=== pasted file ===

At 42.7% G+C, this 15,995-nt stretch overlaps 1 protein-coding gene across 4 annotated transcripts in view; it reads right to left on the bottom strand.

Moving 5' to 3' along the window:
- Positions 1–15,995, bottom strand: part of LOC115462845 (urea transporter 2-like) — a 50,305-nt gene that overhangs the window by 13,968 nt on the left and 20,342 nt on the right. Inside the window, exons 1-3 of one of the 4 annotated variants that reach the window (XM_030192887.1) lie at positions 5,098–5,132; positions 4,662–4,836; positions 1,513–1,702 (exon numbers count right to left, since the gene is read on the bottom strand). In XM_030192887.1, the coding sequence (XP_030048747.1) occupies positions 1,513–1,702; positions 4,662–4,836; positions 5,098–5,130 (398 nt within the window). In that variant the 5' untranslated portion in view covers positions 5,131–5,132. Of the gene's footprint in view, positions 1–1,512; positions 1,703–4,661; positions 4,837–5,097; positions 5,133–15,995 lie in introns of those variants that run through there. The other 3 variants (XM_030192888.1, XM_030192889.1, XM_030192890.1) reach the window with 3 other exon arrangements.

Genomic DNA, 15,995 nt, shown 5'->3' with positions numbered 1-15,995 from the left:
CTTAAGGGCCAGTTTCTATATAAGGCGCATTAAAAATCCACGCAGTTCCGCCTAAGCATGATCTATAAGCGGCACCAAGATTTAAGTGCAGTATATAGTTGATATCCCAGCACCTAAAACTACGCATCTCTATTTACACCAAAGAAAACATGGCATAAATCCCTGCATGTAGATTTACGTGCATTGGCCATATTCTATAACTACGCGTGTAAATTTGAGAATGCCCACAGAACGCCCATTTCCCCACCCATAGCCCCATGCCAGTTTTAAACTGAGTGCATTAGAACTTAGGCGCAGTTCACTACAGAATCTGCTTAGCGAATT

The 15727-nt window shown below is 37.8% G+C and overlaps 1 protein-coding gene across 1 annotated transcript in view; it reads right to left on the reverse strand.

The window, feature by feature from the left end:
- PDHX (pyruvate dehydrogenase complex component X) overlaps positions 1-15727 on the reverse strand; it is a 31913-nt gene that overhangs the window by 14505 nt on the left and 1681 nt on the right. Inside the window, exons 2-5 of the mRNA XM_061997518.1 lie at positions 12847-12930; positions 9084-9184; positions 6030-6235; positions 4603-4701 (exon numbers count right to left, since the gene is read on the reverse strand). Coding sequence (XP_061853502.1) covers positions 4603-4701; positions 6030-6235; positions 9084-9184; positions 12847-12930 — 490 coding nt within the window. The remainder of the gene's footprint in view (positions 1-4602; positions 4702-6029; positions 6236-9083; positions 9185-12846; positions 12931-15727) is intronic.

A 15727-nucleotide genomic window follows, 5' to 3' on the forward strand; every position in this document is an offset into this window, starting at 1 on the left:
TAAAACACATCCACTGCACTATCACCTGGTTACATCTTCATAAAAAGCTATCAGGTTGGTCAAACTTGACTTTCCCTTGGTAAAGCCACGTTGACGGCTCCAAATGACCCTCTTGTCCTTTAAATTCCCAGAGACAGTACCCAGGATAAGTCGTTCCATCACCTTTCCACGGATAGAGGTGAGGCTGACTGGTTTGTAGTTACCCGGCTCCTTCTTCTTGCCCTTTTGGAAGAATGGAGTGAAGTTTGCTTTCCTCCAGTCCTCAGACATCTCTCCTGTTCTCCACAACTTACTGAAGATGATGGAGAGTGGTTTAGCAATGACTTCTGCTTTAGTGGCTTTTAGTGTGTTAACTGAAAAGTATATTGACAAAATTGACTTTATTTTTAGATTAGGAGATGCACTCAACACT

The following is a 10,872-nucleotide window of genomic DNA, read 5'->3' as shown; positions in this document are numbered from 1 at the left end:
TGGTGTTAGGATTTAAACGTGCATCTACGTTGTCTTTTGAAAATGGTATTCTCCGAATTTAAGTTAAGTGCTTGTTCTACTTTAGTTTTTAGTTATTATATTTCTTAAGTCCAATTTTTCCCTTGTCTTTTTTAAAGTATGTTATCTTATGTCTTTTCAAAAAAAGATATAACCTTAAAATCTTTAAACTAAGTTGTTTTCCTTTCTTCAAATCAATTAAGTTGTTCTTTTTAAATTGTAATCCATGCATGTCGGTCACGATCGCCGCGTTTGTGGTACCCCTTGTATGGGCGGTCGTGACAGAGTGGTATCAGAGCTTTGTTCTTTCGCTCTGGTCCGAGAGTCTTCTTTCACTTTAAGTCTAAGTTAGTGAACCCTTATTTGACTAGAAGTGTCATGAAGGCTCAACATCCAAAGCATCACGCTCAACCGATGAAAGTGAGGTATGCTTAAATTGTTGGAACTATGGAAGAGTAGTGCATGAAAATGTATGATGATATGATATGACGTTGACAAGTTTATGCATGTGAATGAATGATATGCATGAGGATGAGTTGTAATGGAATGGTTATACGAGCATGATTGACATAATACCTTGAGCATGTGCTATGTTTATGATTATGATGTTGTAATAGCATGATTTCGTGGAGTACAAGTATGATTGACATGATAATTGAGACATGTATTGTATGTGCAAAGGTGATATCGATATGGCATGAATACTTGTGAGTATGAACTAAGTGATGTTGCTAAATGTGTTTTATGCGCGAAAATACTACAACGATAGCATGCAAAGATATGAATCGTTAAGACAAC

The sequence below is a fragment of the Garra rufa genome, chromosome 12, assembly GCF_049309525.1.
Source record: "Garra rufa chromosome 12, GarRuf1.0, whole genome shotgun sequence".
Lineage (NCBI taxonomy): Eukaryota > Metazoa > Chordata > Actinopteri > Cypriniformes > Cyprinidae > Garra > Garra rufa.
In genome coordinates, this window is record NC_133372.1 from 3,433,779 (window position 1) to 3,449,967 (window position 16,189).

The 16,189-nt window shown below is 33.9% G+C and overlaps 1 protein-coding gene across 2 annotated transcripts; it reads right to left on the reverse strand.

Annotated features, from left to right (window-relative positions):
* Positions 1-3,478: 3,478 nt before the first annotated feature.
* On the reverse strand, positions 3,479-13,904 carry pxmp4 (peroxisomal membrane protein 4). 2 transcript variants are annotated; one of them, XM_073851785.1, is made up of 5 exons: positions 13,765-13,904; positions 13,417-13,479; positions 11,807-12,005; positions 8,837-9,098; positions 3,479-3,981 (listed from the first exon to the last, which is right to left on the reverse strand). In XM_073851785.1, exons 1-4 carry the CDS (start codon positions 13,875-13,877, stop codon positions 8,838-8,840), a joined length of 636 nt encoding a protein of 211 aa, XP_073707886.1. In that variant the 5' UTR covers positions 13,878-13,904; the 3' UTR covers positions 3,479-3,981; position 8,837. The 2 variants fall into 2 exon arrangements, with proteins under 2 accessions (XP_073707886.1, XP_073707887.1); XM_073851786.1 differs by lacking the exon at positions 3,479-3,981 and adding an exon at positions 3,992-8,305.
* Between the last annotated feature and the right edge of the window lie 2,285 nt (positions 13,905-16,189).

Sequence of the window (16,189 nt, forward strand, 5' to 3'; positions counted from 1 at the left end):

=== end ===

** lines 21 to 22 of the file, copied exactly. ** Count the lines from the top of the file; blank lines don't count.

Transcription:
* Between the last annotated feature and the right edge of the window lie 2,285 nt (positions 13,905-16,189).

Sequence of the window (16,189 nt, forward strand, 5' to 3'; positions counted from 1 at the left end):